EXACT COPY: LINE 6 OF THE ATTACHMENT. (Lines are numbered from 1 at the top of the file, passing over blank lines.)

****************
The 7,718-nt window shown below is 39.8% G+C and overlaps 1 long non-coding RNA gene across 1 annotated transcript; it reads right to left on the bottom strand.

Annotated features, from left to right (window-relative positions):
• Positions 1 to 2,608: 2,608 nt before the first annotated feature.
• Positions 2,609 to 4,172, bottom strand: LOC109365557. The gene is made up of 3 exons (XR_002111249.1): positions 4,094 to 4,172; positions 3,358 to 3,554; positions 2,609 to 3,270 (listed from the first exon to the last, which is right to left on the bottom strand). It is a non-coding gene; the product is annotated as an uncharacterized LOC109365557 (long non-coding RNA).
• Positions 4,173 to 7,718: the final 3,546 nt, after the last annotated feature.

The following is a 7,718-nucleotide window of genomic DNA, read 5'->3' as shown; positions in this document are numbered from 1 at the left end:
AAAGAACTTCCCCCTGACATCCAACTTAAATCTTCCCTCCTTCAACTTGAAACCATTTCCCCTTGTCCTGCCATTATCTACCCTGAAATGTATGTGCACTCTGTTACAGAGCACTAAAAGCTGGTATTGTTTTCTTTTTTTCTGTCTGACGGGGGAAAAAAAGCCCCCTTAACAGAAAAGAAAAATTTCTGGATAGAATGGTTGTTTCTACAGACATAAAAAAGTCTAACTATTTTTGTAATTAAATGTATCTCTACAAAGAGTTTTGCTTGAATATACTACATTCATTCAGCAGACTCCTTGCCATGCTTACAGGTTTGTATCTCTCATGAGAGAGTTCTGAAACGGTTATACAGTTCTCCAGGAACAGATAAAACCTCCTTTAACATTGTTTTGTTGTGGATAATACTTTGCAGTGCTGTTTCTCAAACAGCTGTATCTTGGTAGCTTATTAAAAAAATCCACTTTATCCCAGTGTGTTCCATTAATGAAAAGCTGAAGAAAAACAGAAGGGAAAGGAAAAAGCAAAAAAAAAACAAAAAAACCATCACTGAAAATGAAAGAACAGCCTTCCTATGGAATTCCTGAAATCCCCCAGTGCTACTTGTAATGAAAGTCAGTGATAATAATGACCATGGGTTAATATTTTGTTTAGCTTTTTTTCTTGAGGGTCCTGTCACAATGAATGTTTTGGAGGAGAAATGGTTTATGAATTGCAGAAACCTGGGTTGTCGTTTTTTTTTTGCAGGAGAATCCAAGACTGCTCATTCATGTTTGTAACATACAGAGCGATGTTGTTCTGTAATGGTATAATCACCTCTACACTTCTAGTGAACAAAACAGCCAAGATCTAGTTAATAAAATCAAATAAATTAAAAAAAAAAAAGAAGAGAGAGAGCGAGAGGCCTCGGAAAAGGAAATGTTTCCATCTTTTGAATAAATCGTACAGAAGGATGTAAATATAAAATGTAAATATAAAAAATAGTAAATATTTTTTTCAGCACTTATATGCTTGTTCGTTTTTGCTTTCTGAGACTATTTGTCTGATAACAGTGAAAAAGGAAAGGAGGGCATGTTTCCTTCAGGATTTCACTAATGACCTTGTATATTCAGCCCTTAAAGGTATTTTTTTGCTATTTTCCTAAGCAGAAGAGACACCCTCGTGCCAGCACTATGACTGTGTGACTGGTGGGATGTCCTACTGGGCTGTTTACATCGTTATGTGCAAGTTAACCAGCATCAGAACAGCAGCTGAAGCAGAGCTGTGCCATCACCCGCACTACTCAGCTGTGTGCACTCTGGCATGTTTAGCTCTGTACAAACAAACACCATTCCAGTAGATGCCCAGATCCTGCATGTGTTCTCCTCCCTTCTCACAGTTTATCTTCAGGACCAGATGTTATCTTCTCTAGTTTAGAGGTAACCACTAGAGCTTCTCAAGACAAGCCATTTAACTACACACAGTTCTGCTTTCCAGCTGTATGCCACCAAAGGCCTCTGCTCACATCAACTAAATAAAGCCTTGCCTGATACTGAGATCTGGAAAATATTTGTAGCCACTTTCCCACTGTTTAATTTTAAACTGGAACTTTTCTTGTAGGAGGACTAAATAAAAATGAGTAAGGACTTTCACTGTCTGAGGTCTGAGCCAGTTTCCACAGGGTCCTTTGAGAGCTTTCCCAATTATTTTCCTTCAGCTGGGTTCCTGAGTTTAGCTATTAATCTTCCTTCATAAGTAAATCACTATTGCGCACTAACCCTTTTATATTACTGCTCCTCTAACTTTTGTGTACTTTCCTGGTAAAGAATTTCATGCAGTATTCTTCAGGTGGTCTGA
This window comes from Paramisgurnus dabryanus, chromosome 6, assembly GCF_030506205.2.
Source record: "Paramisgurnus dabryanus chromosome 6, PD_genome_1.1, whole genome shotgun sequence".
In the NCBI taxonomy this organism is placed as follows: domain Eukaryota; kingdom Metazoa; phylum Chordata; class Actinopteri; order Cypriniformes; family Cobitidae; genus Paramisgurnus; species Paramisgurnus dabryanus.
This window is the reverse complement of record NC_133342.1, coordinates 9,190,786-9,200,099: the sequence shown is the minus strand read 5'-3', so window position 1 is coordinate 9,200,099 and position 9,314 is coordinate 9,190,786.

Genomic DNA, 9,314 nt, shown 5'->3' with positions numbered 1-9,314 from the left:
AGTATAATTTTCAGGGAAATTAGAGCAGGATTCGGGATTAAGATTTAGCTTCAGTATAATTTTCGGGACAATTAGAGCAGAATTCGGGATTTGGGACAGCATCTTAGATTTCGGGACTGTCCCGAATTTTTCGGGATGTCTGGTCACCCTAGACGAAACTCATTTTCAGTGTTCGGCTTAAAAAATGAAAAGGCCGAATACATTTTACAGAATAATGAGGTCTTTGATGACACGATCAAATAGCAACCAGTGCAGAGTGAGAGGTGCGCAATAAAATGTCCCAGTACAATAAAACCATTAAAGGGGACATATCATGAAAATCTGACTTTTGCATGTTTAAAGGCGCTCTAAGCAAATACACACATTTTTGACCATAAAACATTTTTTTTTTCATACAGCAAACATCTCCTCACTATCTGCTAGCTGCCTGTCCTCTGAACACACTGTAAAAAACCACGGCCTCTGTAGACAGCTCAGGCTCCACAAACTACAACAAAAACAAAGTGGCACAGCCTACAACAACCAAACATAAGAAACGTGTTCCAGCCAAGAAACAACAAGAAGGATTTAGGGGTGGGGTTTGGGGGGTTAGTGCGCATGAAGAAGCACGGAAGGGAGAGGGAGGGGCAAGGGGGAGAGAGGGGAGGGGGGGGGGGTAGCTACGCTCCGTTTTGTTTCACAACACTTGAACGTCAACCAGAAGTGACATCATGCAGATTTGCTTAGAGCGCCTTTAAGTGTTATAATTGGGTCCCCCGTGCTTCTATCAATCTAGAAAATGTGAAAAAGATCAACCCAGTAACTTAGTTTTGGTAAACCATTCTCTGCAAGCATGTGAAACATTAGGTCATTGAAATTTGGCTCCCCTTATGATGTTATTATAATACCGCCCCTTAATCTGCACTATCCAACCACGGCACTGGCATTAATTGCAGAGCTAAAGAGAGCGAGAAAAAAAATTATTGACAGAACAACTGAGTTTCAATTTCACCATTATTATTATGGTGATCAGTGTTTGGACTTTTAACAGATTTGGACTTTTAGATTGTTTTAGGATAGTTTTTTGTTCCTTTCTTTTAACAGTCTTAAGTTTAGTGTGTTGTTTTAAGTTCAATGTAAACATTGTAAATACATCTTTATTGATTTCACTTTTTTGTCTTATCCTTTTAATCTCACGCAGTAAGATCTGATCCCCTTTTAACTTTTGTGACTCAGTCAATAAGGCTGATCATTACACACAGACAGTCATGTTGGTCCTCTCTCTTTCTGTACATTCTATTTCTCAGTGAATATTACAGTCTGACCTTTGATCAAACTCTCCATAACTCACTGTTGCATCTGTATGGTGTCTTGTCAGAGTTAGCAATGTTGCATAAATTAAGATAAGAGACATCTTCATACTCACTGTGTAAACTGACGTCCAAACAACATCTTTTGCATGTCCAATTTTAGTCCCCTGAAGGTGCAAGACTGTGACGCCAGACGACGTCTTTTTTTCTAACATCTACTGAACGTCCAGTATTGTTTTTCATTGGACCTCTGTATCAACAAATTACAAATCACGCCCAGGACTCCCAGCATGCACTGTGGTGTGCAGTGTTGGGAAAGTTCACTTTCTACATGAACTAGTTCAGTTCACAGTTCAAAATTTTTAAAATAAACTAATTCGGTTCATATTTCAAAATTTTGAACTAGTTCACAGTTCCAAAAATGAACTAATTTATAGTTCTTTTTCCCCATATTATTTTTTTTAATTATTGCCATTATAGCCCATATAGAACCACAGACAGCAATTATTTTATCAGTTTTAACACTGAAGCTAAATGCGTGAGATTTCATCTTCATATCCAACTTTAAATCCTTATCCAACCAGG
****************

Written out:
The following is a 7,718-nucleotide window of genomic DNA, read 5'->3' as shown; positions in this document are numbered from 1 at the left end: